New York City ranks fourth longest without snow

New York City ranks fourth longest without snow

New York City is on its fourth-longest stretch without snow, forecasters confirmed Thursday.

The Big Apple in Central Park has seen 314 days without any measurable snow, according to NBC4’s weather team. This puts 2022-23 in fourth place behind 2002 with 319 days without snow and 1972-1973 with 320 days.

The record was set in 2020 when the city went 332 days without significant excitement.

New York City has seen only traces of snow so far this winter — below normal and significantly less than the same time last year, the National Weather Service (NWS) reported. Typically, the Big Apple sees its first snowfall in early December.

The last recorded snowfall in NYC was January 29, 1973 fox weather.

Aside from Buffalo, New York and Caribou, Maine, which were badly hit by the bomb cyclone during the holiday season, total snowfall in the eastern United States so far this season is well below normal, the National Weather Service (NWS) reported this week.

There is a low chance of snow in the city later next week as a range of storm systems will affect the area with the potential for moderate to locally heavy rain, NWS reported. However, warm temperatures could be the wrench in the works.

The climate crisis and the current La Nina weather pattern are the main reasons for the lack of snow, meteorologists say.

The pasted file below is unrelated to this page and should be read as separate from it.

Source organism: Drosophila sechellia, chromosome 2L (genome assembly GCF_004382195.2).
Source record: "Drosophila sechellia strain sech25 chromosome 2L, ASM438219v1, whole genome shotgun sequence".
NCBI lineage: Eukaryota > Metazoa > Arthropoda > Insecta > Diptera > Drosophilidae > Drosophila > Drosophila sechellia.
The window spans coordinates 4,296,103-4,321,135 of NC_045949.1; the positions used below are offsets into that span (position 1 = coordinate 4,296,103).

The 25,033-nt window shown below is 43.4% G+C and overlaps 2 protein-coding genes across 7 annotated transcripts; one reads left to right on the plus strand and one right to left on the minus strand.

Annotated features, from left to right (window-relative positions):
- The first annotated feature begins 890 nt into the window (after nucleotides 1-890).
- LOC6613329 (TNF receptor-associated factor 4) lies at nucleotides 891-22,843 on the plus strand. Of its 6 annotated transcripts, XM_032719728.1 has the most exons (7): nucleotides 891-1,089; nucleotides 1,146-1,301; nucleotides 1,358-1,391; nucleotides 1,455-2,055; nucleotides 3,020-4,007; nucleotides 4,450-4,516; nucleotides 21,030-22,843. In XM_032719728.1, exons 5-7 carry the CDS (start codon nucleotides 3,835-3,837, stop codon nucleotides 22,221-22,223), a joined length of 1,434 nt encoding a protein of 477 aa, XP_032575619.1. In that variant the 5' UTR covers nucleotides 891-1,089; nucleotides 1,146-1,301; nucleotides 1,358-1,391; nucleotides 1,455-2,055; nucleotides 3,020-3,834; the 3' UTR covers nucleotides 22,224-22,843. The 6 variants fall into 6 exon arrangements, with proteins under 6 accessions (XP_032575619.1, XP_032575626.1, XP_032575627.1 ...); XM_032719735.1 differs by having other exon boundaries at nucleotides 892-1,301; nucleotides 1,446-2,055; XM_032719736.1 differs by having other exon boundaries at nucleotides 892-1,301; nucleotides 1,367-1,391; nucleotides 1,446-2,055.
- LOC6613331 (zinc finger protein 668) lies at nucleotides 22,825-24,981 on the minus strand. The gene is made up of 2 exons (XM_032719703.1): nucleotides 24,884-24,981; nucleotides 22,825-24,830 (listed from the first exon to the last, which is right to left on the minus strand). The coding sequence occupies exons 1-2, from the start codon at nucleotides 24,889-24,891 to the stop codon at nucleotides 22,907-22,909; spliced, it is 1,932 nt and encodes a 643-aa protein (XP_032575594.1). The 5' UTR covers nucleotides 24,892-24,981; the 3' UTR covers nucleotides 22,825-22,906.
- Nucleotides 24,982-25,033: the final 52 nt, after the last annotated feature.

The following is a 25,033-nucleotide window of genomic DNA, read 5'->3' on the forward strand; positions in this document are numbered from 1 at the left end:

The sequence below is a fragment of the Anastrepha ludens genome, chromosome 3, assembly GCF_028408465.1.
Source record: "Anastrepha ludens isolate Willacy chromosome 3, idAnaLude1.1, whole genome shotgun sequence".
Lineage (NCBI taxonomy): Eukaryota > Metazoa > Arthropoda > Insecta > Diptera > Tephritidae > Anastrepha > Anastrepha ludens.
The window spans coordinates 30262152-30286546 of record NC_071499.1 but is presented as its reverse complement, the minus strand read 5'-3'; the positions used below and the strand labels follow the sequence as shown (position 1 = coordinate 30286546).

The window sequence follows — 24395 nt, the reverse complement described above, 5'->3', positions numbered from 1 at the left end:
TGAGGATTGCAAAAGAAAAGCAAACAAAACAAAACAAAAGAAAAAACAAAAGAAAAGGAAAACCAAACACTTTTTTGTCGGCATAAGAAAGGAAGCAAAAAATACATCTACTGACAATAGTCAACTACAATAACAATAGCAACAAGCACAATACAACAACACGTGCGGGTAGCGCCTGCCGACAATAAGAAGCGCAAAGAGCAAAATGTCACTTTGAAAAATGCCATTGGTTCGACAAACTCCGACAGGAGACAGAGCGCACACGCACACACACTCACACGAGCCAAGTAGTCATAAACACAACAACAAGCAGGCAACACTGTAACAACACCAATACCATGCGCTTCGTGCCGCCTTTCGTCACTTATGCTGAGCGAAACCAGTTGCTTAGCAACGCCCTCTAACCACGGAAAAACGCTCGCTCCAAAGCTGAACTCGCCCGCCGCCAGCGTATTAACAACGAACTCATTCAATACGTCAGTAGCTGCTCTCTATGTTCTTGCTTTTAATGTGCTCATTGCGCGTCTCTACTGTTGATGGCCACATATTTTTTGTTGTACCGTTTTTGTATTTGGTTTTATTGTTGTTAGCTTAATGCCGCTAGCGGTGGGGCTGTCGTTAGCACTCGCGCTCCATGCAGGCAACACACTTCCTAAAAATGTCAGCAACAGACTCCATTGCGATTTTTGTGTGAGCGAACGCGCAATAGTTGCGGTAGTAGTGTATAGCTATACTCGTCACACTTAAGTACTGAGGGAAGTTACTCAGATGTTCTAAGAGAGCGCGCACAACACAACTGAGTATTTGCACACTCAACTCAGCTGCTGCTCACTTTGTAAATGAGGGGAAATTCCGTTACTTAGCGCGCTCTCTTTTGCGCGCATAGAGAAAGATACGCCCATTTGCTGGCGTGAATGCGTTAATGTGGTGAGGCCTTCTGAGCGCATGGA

Rising greenhouse gas emissions, mainly from burning fossil fuels, are raising average global temperatures, leading to a myriad of outcomes, including more extreme weather. The past eight years have been the world’s hottest eight on record, the United Nations confirmed this week.

Winter is the fastest warming season in much of the United States, and like everywhere else, New York City will experience more severe climate impacts in the coming decades. These will likely include less snowfall and more winter rain.

The world is also in the third year of a La Nina, a natural, cyclical cooling of parts of the equatorial Pacific affecting weather around the world, and the downside of El Nino-induced warming.

The El Nino and La Nina phenomena are one of the greatest natural impacts on climate, sometimes amplifying or masking the human-caused climate crisis.

While New York City remains unseasonably warm for the time of year, the state has not escaped the brutal conditions this winter. In late December, snowstorms and sub-zero temperatures ravaged parts of upstate New York from the bomb cyclone that swept large parts of the country.

Nearly 40 people died in the Buffalo-area during the holiday in the region’s deadliest storm in generations. Thousands of homes were left without power and neighborhoods cut off by more than a meter of snow.

With additional reporting from AP

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